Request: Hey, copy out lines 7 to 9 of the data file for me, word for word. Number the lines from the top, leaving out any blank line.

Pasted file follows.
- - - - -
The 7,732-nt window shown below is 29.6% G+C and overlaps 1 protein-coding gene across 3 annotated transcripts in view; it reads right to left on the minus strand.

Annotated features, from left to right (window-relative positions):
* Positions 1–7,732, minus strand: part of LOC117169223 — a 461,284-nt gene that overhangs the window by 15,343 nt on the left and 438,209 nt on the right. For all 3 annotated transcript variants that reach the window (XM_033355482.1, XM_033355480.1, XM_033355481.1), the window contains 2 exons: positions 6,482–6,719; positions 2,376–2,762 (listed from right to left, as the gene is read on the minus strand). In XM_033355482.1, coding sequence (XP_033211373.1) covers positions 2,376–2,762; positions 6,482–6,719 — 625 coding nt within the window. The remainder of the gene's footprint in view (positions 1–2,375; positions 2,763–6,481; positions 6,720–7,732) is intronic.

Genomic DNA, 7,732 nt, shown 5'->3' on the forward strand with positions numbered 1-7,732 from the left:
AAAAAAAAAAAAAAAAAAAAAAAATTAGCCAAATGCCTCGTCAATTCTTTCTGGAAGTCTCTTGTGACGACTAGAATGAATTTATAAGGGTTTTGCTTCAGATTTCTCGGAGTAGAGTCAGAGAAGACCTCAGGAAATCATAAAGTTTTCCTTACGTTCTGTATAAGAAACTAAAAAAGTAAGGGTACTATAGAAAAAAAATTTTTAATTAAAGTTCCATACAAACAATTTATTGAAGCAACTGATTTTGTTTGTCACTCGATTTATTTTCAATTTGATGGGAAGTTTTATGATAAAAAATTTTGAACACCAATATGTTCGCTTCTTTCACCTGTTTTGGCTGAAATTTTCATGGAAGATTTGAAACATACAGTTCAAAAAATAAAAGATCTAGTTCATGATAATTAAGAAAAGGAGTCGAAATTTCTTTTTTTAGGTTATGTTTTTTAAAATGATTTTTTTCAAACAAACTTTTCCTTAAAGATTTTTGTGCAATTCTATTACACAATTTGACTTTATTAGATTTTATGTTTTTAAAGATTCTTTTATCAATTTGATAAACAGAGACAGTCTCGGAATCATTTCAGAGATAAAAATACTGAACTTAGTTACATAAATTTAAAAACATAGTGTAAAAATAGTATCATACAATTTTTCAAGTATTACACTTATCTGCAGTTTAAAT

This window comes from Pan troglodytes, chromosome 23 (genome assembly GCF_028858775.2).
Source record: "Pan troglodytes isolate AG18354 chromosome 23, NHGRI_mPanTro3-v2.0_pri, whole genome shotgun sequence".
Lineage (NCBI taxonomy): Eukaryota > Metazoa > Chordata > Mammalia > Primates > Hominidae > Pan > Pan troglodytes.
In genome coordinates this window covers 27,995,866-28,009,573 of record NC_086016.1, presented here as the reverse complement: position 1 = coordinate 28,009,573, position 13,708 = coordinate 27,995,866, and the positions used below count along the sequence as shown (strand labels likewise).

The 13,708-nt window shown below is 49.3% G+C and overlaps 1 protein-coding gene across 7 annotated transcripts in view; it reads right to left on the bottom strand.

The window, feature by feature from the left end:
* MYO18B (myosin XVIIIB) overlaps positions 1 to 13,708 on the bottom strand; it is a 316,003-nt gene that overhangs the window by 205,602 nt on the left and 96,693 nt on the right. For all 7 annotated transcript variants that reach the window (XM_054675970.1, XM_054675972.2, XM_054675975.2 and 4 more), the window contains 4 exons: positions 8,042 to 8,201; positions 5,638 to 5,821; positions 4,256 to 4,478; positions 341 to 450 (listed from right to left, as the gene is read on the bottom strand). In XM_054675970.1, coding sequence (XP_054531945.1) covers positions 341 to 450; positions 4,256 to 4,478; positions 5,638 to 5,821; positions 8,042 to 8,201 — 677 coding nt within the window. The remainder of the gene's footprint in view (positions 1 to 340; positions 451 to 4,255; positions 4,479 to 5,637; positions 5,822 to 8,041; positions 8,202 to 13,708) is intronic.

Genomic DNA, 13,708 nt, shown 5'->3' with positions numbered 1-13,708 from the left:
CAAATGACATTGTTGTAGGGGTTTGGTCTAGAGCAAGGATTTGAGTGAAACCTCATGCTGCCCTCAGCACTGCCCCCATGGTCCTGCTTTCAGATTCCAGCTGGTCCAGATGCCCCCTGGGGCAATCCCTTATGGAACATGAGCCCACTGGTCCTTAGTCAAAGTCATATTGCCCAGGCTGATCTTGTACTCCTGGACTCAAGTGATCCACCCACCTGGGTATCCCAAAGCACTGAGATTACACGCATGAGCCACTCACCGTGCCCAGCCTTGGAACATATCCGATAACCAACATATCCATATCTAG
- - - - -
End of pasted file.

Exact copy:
Source record: "Pan troglodytes isolate AG18354 chromosome 23, NHGRI_mPanTro3-v2.0_pri, whole genome shotgun sequence".
Lineage (NCBI taxonomy): Eukaryota > Metazoa > Chordata > Mammalia > Primates > Hominidae > Pan > Pan troglodytes.
In genome coordinates this window covers 27,995,866-28,009,573 of record NC_086016.1, presented here as the reverse complement: position 1 = coordinate 28,009,573, position 13,708 = coordinate 27,995,866, and the positions used below count along the sequence as shown (strand labels likewise).